<h1>List of People and Their Birthdays</h1>

<table>
  <thead>
    <tr>
      <th>Full Name</th>
      <th>Birthday</th>
    </tr>
  </thead>

  <tbody>
    <% @people.each do |person| %>
      <tr>
        <td><%= person.decorate(:full_name) %></td>
        <td><%= person.decorate(:birthday) %></td>
      </tr>
    <% end %>
  </tbody>
</table>

I’ve found this system very useful for keeping decoration methods separate from model code but still organised and testable.

The other thing mini_decorator handles nicely is changing formats or choosing to format attributes that weren’t being formatted before. If you call person.decorate(:email) (which isn’t a decorator in our examples) then you will get the raw email attribute from the Person object. You can then later define a decorator for email which then is used instead of the raw value.

This system isn’t perfect. But it feels better to me and I enjoy using it instead of polluting the global namespace, or mixing formatting code into model code.

Getting Started

Add mini_decorator to your Gemfile and then bundle install.

gem 'mini_decorator', '0.0.2'

You will also need to set up the decorate_with method in your model base class, usually called ApplicationRecord.

class ApplicationRecord < ActiveRecord::Base
  self.abstract_class = true

  def self.decorate_with(decorator)
    include MiniDecorator.new(decorator.new)
  end
end

You can then create decorator classes and use them in your models. Hooray!

In addition to this, I usually create a DecoratorBase class that all decorators inherit from. Something like the following is a nice starting point:

class DecoratorBase
  def helpers
    ApplicationController.helpers
  end

  def routes
    Rails.application.routes.url_helpers
  end

  def localize(*args)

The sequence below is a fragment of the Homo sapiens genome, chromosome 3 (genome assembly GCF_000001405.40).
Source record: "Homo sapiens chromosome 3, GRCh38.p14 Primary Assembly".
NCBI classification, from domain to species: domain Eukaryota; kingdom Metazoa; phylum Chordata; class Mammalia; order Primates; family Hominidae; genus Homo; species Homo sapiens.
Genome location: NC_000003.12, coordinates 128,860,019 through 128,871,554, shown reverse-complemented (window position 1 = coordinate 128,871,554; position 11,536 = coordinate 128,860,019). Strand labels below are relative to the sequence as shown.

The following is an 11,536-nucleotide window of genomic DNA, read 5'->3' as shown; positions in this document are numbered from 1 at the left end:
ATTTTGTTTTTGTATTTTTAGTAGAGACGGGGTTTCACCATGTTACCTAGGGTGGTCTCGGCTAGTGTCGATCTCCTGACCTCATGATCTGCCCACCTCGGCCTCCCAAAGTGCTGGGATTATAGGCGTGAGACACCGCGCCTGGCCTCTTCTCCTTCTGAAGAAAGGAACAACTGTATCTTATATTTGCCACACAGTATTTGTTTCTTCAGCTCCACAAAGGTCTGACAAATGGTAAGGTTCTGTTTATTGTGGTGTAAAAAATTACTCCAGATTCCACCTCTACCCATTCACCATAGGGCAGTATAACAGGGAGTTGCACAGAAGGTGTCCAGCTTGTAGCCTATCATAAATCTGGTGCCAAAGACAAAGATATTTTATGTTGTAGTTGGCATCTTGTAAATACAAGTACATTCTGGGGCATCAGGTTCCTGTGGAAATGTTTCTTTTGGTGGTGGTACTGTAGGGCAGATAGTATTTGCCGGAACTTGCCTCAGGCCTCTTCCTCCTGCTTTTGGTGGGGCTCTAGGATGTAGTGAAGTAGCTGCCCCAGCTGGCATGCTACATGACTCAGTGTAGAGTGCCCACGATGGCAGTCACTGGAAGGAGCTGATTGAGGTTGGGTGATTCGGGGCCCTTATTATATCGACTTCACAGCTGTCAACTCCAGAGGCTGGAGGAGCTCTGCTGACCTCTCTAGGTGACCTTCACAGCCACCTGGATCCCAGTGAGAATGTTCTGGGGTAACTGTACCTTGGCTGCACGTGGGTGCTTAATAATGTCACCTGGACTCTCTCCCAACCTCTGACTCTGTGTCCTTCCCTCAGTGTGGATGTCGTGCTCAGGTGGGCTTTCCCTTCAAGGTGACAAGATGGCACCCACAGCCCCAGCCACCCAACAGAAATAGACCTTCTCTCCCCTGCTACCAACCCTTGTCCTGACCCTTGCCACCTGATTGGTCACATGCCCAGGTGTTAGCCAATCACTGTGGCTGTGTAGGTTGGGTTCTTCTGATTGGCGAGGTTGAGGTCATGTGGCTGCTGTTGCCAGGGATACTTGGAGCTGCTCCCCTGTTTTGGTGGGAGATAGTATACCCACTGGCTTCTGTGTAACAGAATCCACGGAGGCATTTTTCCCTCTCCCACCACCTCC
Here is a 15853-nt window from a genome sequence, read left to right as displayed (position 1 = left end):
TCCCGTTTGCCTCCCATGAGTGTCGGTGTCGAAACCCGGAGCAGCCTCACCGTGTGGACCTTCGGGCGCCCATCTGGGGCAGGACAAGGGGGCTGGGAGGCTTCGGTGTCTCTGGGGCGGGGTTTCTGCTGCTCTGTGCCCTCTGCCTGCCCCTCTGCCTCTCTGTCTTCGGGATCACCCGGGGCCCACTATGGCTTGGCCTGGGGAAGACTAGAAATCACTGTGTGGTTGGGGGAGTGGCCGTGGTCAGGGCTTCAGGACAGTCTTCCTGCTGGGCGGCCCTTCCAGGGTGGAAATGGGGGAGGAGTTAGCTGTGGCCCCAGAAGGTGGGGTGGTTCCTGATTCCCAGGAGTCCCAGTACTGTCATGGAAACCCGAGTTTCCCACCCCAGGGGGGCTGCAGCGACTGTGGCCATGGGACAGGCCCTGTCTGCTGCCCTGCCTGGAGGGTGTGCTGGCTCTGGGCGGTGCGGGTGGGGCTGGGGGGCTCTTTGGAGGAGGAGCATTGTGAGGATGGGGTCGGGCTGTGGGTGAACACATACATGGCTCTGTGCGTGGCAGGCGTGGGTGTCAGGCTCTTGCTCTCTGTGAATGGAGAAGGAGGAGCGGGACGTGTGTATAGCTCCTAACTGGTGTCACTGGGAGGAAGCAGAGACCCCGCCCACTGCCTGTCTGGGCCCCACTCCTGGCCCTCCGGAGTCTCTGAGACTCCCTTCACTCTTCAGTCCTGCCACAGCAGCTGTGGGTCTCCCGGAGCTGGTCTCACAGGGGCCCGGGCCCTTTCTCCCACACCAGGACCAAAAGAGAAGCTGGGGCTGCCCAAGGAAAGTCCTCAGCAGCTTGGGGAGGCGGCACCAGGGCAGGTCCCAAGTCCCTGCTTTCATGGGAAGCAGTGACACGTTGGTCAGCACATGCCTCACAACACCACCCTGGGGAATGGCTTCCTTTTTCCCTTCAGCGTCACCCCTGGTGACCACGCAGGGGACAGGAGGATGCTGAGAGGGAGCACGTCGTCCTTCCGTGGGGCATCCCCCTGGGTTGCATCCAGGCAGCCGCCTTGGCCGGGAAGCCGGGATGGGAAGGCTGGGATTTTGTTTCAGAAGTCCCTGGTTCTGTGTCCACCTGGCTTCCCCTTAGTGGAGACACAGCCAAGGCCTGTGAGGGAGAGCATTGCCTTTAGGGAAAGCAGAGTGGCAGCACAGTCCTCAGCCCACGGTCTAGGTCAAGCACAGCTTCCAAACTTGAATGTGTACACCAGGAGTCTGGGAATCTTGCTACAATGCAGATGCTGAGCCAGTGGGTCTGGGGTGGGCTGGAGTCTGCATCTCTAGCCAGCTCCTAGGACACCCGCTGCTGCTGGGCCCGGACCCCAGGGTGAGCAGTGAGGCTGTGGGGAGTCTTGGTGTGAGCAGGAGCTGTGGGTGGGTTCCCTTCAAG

I18n.localize(*args)
  end

  def updated_at(item)
    localize item.updated_at, format: :short
  end

  def updated_at_ago(item)
    "#{helpers.time_ago_in_words(item.updated_at)} ago"
  end

  def created_at(item)
    localize item.created_at, format: :short
  end

  def created_at_ago(item)
    "#{helpers.time_ago_in_words(item.created_at)} ago"
  end
end

Usage without Rails

The implementation of mini_decorator currently doesn’t use any Rails-specific trickery, so you’re perfectly safe using this library in non-Rails apps.

Implemantion Details

mini_decorator is actually only a few lines of Ruby code. You can see the whole mess below.

Note the extending from Module trick is because include only accepts modules but we still want to be able to pass a parameter into it. This allows us to write include MiniDecorator.new(MyFancyDecorator.new) in the class body of the object we’re decorating.

class MiniDecorator < Module
  def initialize(decorator)
    define_method(:decorate) do |property|
      if decorator.respond_to? property
        decorator.public_send(property, self)
      elsif self.respond_to? property
        self.public_send(property)
      else
        raise NoMethodError.new(
          "No decorator or object method found for property: #{property}"
        )
      end
    end
  end
end

Hopefully this helps and if you ever end up using mini_decorator for anything, I would love to know!